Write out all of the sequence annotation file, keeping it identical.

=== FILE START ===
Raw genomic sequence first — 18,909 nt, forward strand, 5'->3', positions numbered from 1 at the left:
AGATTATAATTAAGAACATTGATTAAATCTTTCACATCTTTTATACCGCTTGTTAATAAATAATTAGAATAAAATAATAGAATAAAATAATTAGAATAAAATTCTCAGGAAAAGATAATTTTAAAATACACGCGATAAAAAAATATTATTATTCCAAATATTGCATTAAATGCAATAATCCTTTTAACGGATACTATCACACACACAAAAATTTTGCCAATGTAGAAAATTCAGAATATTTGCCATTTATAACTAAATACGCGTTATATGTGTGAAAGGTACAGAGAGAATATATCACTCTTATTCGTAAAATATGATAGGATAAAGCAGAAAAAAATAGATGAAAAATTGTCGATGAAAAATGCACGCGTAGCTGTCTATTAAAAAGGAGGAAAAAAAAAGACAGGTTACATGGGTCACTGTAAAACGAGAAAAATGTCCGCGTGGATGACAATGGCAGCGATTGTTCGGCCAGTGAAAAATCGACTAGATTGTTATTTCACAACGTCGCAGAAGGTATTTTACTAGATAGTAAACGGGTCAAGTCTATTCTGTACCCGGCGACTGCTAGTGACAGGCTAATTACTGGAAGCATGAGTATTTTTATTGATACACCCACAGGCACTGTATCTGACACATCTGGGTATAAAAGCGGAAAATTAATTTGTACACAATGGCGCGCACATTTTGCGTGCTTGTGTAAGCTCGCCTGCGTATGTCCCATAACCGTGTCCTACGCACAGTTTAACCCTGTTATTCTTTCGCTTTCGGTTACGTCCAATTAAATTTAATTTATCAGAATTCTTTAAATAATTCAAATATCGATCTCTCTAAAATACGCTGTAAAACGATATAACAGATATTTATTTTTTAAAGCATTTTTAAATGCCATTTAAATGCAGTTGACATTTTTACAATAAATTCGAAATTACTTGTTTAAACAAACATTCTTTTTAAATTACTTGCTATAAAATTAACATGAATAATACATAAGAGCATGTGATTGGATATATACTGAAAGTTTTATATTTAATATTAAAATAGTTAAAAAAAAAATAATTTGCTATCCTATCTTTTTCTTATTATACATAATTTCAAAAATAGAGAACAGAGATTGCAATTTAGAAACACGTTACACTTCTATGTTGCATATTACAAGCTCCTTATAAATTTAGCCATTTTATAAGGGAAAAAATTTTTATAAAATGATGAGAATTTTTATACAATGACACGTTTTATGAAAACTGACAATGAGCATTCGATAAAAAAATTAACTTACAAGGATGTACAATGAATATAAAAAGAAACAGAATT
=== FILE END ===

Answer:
Raw genomic sequence first — 18,909 nt, forward strand, 5'->3', positions numbered from 1 at the left:
AGATTATAATTAAGAACATTGATTAAATCTTTCACATCTTTTATACCGCTTGTTAATAAATAATTAGAATAAAATAATAGAATAAAATAATTAGAATAAAATTCTCAGGAAAAGATAATTTTAAAATACACGCGATAAAAAAATATTATTATTCCAAATATTGCATTAAATGCAATAATCCTTTTAACGGATACTATCACACACACAAAAATTTTGCCAATGTAGAAAATTCAGAATATTTGCCATTTATAACTAAATACGCGTTATATGTGTGAAAGGTACAGAGAGAATATATCACTCTTATTCGTAAAATATGATAGGATAAAGCAGAAAAAAATAGATGAAAAATTGTCGATGAAAAATGCACGCGTAGCTGTCTATTAAAAAGGAGGAAAAAAAAAGACAGGTTACATGGGTCACTGTAAAACGAGAAAAATGTCCGCGTGGATGACAATGGCAGCGATTGTTCGGCCAGTGAAAAATCGACTAGATTGTTATTTCACAACGTCGCAGAAGGTATTTTACTAGATAGTAAACGGGTCAAGTCTATTCTGTACCCGGCGACTGCTAGTGACAGGCTAATTACTGGAAGCATGAGTATTTTTATTGATACACCCACAGGCACTGTATCTGACACATCTGGGTATAAAAGCGGAAAATTAATTTGTACACAATGGCGCGCACATTTTGCGTGCTTGTGTAAGCTCGCCTGCGTATGTCCCATAACCGTGTCCTACGCACAGTTTAACCCTGTTATTCTTTCGCTTTCGGTTACGTCCAATTAAATTTAATTTATCAGAATTCTTTAAATAATTCAAATATCGATCTCTCTAAAATACGCTGTAAAACGATATAACAGATATTTATTTTTTAAAGCATTTTTAAATGCCATTTAAATGCAGTTGACATTTTTACAATAAATTCGAAATTACTTGTTTAAACAAACATTCTTTTTAAATTACTTGCTATAAAATTAACATGAATAATACATAAGAGCATGTGATTGGATATATACTGAAAGTTTTATATTTAATATTAAAATAGTTAAAAAAAAAATAATTTGCTATCCTATCTTTTTCTTATTATACATAATTTCAAAAATAGAGAACAGAGATTGCAATTTAGAAACACGTTACACTTCTATGTTGCATATTACAAGCTCCTTATAAATTTAGCCATTTTATAAGGGAAAAAATTTTTATAAAATGATGAGAATTTTTATACAATGACACGTTTTATGAAAACTGACAATGAGCATTCGATAAAAAAATTAACTTACAAGGATGTACAATGAATATAAAAAGAAACAGAATT